Several groups of residents in the United States are promoting the project of the Venezuelan Adjustment Act. This legal instrument will allow Venezuelans to apply for permanent residence more quickly, regardless of their immigration status.
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Venezuelan Adjustment Act In 2022
- This legislative initiative inspired by the Cuban Adjustment Act would make it easier to apply for a Green Card.
- The Venezuelan community residing in the US is collecting around 500,000 signatures to support this proposal.
If the Adjustment Law for Venezuelans is approved, which is being promoted by several congressmen in Washington, all Venezuelans present in the country as of December 31, 2021, could opt for permanent residence.
From that date, one year and one day of continuous physical presence in the US would begin to count. That would be the essential requirement to apply for adjustment of status towards permanent residence.
- This is the second time that Venezuelans have promoted a bill of this nature before Congress.
- A similar initiative was submitted in 2015 but did not prosper. Currently, there are about 400,000 Venezuelan aliens residing in the US.
Who Qualifies For Permanent Residence According To The Venezuelan Adjustment Act?
The bill indicates which Venezuelans could qualify to obtain permanent residence if the law is approved.
- In theory, all Venezuelan citizens present in the US as of December 31, 2021.
- Individuals who have lawfully entered the US through a port of entry. That is, through one of the types of American non-immigrant visas.
- Those who have been present in the US for at least one year before applying.
- Individuals without a criminal record for felonies or deportable offenses.
- Venezuelans eligible to enter the United States and opt for permanent residence.
- Immediate relatives of Venezuelans living in the US (spouse and unmarried children under the age of 21).
- Individuals who have helped the Venezuelan regime persecute and harass other Venezuelans do not qualify.
Note: Remember that this is just a bill, the content of which could be changed in Congress during discussions.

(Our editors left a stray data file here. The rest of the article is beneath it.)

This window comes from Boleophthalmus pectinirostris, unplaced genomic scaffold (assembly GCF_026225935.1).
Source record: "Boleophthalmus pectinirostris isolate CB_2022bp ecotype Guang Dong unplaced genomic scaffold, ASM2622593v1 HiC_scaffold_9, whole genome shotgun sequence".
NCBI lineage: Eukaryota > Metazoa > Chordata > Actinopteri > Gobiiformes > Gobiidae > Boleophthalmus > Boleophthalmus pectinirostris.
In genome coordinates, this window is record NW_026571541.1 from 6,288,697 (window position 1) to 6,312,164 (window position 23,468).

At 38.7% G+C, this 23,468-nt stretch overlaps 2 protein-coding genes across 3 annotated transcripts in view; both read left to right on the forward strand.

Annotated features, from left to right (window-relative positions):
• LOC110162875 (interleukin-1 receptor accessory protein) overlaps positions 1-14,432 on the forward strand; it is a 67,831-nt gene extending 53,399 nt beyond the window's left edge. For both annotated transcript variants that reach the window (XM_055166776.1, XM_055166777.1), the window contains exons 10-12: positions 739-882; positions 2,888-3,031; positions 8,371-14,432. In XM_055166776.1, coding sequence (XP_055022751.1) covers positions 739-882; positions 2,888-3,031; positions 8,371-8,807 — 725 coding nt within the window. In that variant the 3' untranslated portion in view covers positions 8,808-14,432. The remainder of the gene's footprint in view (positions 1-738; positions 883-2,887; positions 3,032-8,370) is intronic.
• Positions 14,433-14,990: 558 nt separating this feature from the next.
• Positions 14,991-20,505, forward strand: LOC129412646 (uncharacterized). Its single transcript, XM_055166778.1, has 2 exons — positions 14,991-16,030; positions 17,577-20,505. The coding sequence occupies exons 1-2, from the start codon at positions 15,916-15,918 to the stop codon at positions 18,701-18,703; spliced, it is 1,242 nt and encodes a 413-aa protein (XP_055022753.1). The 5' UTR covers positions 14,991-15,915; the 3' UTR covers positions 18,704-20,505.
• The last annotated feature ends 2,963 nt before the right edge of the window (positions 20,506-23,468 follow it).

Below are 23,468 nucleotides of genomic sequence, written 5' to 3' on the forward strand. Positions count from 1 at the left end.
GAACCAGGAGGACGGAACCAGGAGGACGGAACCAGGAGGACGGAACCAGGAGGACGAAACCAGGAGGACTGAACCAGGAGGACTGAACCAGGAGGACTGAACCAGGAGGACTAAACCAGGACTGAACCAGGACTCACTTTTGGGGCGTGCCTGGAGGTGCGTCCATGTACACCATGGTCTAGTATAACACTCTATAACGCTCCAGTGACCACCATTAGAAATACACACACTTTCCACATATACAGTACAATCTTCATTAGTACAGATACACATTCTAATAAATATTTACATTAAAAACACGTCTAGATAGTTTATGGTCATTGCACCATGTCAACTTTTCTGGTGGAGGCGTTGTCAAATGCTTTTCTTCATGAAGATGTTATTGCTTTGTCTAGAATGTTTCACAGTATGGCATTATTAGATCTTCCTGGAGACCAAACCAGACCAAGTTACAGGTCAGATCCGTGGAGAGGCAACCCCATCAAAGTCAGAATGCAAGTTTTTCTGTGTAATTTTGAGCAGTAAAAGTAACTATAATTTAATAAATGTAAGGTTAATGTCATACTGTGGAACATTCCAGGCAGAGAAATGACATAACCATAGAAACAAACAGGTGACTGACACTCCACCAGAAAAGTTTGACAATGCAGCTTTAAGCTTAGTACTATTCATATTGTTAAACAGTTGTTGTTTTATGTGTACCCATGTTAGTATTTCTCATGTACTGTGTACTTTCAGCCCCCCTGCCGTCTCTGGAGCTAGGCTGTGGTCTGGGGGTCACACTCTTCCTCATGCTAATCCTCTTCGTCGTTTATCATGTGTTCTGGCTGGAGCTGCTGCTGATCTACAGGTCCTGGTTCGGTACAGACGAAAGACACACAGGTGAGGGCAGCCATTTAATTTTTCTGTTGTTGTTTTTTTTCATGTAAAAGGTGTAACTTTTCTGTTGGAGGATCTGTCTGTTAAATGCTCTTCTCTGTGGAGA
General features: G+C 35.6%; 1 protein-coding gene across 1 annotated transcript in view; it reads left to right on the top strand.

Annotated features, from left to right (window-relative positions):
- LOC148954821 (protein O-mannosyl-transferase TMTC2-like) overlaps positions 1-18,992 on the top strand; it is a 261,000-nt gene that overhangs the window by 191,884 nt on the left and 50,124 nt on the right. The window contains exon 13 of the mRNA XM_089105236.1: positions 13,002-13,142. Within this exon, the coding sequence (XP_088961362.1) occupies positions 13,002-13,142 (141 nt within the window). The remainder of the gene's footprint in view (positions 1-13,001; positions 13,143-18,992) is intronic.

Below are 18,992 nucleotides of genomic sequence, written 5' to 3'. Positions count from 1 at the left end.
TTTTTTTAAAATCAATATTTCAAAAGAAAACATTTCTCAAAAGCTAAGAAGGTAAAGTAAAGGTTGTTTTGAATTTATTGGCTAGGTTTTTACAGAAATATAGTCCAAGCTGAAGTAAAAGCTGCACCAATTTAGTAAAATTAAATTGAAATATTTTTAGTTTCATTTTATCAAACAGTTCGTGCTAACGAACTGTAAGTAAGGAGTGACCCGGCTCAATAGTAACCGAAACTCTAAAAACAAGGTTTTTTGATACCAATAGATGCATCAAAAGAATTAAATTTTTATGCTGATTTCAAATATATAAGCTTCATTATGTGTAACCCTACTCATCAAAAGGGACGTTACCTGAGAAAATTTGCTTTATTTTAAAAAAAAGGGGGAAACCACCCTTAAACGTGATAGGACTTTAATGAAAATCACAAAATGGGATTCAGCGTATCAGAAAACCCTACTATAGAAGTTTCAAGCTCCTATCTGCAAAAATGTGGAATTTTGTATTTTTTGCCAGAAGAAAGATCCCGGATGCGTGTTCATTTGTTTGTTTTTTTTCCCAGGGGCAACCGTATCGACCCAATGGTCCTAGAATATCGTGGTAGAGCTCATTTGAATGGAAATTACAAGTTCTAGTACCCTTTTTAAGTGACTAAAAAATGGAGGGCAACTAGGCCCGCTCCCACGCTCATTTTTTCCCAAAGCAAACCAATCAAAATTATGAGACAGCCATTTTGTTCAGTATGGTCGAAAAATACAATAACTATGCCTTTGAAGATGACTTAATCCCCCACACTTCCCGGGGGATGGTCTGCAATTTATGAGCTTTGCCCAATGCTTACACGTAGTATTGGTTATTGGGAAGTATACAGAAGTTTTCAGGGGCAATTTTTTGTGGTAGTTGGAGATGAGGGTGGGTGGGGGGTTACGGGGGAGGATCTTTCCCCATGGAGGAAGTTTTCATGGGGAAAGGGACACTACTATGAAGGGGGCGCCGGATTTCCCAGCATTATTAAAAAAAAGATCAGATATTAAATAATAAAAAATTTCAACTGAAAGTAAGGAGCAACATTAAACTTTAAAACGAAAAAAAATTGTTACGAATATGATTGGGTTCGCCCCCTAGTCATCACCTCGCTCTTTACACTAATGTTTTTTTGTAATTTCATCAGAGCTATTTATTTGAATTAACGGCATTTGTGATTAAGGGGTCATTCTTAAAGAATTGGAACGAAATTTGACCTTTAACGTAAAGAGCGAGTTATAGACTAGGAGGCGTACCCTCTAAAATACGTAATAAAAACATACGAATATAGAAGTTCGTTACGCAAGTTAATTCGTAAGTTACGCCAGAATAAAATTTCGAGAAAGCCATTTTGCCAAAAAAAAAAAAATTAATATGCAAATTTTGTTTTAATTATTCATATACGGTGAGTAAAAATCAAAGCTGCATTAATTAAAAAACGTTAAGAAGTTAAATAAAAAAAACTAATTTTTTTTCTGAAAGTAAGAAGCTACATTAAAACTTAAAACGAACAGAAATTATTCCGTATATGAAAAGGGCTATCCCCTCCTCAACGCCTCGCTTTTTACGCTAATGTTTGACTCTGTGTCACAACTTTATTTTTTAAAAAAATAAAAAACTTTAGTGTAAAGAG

Latest News On The Venezuelan Adjustment Law
- The Venezuelan Adjustment Act proposal was introduced to the US Congress on May 22, 2022.
- Its sponsors are Florida Congressmen Darren Soto and Debbie Wassermant Schultz.
The now Venezuelan Adjustment Bill was assigned the number HR 7854, during the legislative session. This means an important advance for the thousands of Venezuelans who hope to see their dreams come true this year.
“We have already granted Temporary Protected Status to help hundreds of thousands of Venezuelan refugees in Florida and across the country. Permanent legal status is the next logical step for the Venezuelan community here to have greater stability and pursue the American dream.”Darren Soto
For her part, Congresswoman Debbie Wasserman pointed out that:
“The Venezuelan Adjustment Act will provide security and peace of mind to tens of thousands of Venezuelans who have fled a totalitarian and murderous regime. This legislation would open the door for those who qualify to become lawful permanent residents. In this way, Venezuelans residing in the United States will be able to improve their working conditions and not fear a return to a dictatorial regime.”Debbie Wasserman
How Can The Approval Of The Bill Be Supported?
The organizers are asking Venezuelans residing in the United States and people of other nationalities to express in writing their willingness to support the bill before the Senate, the House of Representatives and the White House.
To do this, they ask American citizens and permanent residents of any nationality to do the following:
- Send a letter or email to two senators from your state.
- Write to the representative of your community and call them by phone.
- Send a third letter to the President of the United States, Joe Biden, asking him to support the passage of the bill.
- Then contact the office in charge of these matters in the White House.
Where To Sign For The Approval Of The Venezuelan Adjustment Act
The proposal can be signed by anyone over the age of 18 living in the US regardless of their country of origin. The promoters of the initiative clarify that those who sign will not lose their immigration status because it is a petition of a humanitarian nature.
The proposal is available on the website leydeprogramavenezolano.org. More than 100,000 people have registered to sign the document in support of the bill that could be discussed this year by the full Congress.
Which Are The Next Steps?
- Now the bill submitted to the House of Representatives and sponsored by congressmen Darren Soto and Debbie Wassermant Schultz, must be sent to an evaluation committee.
- If they deem it necessary, the members of the committee will make modifications or observations.
- It will then be put to the vote for approval or denial.
- Once approved, it would be sent to the Senate or the House of Representatives for discussion.
- Later, it would be voted on in a plenary session of Congress.
- If approved in that instance as well, it is sent to the President for promulgation.
The President has the constitutional power to veto the law or make changes and send it back to Congress.
Differences Between The Venezuelan Adjustment Proposal And The Cuban Adjustment Act
Although the Venezuelan proposal is inspired by the Cuban Adjustment Act and appeals to existing jurisprudence in this regard in the US, there is an important difference in both legal instruments.
Mildred Rodríguez, director of the organization My Voice Counts, Comunidad Venezuela, which promotes the proposal, explains:
- The Cuban Adjustment Act remains open to all Cubans with U.S. citizen or permanent resident family members entering through any regular port or across the border.